© QuiTE  2006
QuiTE
Quality in TESOL Education
The Association for the Promotion of
Annual Seminar 2006
Abstract, Constant Leung, King’s College London

Should there be standards of English for English language teacher education?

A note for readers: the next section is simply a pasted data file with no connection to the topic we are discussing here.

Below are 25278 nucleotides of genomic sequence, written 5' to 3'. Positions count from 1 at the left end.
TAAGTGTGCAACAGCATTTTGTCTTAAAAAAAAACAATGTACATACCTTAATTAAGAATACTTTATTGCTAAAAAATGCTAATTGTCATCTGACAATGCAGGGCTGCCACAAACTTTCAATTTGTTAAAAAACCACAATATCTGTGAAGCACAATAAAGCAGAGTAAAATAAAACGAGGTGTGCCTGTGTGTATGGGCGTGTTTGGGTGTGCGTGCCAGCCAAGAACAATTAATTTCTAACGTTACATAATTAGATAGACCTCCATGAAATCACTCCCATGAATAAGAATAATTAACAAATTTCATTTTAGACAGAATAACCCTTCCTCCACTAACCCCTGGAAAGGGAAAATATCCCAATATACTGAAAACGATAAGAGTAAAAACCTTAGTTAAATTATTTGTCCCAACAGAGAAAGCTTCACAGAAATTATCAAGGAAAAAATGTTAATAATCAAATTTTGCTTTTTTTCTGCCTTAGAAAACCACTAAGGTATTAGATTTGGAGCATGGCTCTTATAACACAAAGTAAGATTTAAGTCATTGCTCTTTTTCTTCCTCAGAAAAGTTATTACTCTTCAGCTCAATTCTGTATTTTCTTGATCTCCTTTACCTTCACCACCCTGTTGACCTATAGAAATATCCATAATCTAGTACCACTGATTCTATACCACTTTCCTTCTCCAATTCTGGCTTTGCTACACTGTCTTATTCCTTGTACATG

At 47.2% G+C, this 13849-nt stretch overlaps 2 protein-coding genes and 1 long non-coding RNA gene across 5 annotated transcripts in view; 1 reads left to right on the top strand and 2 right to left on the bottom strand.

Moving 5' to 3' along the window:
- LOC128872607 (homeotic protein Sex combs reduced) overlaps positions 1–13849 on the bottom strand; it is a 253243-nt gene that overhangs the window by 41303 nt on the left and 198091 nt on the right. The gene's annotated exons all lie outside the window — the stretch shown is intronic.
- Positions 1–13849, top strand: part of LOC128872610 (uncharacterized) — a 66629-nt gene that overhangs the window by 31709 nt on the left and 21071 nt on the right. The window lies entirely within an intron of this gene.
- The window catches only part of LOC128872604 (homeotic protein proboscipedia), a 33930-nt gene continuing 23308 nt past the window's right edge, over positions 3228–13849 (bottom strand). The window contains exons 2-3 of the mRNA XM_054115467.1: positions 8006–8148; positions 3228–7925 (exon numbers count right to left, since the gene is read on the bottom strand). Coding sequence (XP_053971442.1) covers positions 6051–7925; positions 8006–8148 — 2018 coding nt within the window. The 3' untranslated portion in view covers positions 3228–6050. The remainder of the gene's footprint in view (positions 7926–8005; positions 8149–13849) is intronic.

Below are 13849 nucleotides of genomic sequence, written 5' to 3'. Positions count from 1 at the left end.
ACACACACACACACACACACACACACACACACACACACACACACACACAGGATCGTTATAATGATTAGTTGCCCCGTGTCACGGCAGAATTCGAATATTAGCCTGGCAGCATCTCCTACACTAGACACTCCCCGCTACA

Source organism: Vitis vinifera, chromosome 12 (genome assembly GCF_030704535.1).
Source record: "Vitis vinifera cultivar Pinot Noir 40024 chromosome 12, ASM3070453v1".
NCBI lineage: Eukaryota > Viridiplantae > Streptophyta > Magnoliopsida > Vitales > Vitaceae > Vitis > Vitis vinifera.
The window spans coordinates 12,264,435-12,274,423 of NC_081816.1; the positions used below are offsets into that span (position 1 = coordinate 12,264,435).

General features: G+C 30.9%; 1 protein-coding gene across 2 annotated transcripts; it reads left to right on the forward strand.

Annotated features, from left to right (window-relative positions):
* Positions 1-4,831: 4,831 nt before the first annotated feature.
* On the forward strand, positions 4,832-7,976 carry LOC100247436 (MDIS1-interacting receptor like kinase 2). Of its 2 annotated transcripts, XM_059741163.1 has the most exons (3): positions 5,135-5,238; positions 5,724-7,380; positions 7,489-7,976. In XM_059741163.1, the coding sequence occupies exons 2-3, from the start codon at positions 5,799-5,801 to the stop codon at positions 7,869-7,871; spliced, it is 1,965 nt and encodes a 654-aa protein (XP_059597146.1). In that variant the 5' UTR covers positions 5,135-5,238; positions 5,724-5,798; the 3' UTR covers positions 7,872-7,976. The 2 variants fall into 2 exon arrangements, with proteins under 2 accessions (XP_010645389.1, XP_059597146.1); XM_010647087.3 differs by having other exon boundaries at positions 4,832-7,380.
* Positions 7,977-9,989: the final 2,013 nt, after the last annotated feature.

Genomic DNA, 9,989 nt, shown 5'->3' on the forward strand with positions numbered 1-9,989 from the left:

The multi-faceted notion of ‘standard/s’ has been the subject of a long-running debate among some English Language Teaching (ELT) professionals.  There is, however, little doubt that the ELT industry worldwide has traded profitably on the promotion of ‘desirable communication standards’.  This paper will argue that the advent of the concept of communicative competence in ELT over thirty years ago has allowed language ‘standards’ and norms to claim social legitimation.  The concept of communicative competence, initially developed for ethnographic research, appeared to offer an intellectual basis for pedagogic broadening.  The transfer of this concept from research to language teaching has, however, produced abstracted standards and idealized language learners.  This paper will discuss critically the uses and misuses of standards and norms (as part of the concept of communicative competence) in the light of some recent conceptual and empirical work in Second Language Acquisition (SLA), academic literacies, and English as Lingua Franca (ELF).